This is a pretty good run-down of all the reasons to find Harper and his people scary and loathsome. It covers the issues that have been in the public eye over the last 5 years, as well as some background info from the Reform & Alliance days. What it didn't really get into, which I am curious about, is WHY THE HELL IS HE LIKE THIS? But it's not all bad. Some of Harper's traits I can understand, recognize in myself, and even almost admire, but not the way he uses them. Too much killer instinc...more
The reading of this book left me perplex. It surely highlights how anti-democratic Harper's top-to-bottom methods are. However, it also shines a light on how disciplined and effective he is, two characteristics that are utterly needed in the public arena.

Harperland is an interesting read for whomever wants to get a better grasp of Harper's accomplishments (both constructive and destructive), and a more complete portrait of one of Canada's most controversial prime ministers.
Mr. Martin certainly wrote a very thorough, thoughtful and insightful review of not only Stephen Harper, but his party as well. I find it amazing that Mr. Harper harbours such long-standing hatreds and slights and can't seem to stop himself for going for the jogular when matters are not going his way.
Rather alarming to realize that Mr. Harper has been given pretty much a free reign by both his own party and the opposition because they are so afraid of reprecussions from the PMO's office. Shame on them and shame on us for not calling them on it enough.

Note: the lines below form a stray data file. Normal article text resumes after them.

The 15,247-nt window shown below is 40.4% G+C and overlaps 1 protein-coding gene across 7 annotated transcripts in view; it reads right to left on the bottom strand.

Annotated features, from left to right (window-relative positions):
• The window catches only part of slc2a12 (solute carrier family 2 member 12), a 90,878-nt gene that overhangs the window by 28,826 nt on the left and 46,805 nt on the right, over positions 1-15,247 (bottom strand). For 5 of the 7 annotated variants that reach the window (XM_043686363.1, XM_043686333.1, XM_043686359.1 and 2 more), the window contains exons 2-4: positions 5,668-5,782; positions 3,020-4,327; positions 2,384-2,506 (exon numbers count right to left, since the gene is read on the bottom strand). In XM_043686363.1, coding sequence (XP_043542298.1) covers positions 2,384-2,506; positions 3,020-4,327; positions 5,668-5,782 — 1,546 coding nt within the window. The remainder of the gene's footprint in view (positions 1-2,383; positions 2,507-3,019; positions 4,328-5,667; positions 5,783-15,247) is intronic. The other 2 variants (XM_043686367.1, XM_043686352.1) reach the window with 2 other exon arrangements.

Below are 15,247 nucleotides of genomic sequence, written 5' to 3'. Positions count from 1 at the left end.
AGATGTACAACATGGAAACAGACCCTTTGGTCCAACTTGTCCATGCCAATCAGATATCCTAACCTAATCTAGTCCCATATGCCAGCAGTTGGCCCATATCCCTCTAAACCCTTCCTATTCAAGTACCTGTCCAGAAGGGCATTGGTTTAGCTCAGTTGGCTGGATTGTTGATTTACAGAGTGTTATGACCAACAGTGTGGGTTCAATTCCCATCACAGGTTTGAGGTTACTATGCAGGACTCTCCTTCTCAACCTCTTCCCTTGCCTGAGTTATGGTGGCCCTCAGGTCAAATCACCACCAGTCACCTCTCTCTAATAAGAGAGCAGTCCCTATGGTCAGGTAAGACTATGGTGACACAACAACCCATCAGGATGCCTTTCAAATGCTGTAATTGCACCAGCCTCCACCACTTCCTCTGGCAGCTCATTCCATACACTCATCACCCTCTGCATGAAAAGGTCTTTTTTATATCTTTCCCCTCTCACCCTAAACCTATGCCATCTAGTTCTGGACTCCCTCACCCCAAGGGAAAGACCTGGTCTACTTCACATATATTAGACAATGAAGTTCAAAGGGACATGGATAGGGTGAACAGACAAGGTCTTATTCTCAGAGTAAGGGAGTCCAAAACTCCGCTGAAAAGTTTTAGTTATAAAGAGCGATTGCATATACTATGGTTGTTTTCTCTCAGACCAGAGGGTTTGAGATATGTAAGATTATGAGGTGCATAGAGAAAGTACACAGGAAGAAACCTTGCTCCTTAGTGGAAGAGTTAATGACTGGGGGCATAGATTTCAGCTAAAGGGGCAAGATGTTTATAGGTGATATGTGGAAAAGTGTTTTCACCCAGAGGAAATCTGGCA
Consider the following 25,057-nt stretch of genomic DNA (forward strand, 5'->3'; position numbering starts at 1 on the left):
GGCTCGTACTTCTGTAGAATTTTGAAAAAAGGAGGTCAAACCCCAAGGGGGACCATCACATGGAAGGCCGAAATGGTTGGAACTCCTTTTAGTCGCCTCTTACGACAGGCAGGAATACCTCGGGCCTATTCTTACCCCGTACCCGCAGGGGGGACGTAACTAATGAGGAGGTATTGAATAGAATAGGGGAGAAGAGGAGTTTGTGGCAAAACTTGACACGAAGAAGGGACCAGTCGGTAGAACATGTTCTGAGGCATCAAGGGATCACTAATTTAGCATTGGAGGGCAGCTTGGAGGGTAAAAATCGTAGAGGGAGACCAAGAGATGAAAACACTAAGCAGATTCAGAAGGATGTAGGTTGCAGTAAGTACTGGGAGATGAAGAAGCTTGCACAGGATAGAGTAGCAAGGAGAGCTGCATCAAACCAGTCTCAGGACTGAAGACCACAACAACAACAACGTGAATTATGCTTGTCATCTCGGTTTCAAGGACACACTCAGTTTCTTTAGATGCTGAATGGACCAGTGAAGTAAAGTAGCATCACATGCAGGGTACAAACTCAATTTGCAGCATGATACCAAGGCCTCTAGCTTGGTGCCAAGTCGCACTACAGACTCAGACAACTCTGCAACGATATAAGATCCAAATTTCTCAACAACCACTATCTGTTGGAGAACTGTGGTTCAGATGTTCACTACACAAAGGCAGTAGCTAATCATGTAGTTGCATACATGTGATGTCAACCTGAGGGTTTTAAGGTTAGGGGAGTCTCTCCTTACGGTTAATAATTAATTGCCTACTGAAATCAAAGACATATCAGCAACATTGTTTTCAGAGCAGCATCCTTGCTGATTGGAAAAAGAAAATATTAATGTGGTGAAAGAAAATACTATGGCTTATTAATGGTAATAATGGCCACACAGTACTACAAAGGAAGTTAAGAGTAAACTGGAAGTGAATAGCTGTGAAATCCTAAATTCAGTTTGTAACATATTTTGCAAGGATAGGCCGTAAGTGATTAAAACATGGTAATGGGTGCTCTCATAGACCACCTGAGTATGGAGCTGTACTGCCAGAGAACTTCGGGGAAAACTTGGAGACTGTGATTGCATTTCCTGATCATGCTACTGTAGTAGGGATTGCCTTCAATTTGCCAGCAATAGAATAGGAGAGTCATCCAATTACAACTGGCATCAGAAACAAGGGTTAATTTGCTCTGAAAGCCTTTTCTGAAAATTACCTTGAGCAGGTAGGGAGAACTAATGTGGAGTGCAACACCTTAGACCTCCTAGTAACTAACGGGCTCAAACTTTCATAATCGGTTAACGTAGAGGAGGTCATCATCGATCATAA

As someone who follows politics and very much disagrees with Harper's ideologies and tactics, this book didn't offer me much new information. Martin did do a great job at presenting some behind the scenes information that any die hard political junkie, like myself, thoroughly enjoyed. At times I actually found myself understanding some of Harper's decisions but that quickly faded and my disgust and anger towards this man, his ideologies, his lack of respect for democracy and his employers (the C...more
Carlyn Craig
In Harperland, Lawrence Martin takes a balanced and fair view of Stephen Harper's first four years in office. Through interviews with friends and colleagues, Martin paints a portrait of a man who is secretive, controlling, and also very shrewd and gifted with strong beliefs and a determination to make his vision of Canada a reality. Michael Puttonen does a great job of breathing life into the array of characters surrounding Stephen Harper and the conservative government. All Canadians should lis...more
Bruno da Maremma
A sad litany of the betrayal of promises and the cynical manipulation of power by the conservatives over the last decade. Attack ads and the control of information are the legacy of the new right in Canada. They have learned well from their american cousins. My greatest fear is that they actually represent the new political leanings of this generation of canadians. God help us all ( at leat that's what I would say if I actually thought there was a god).
Terrance Kutney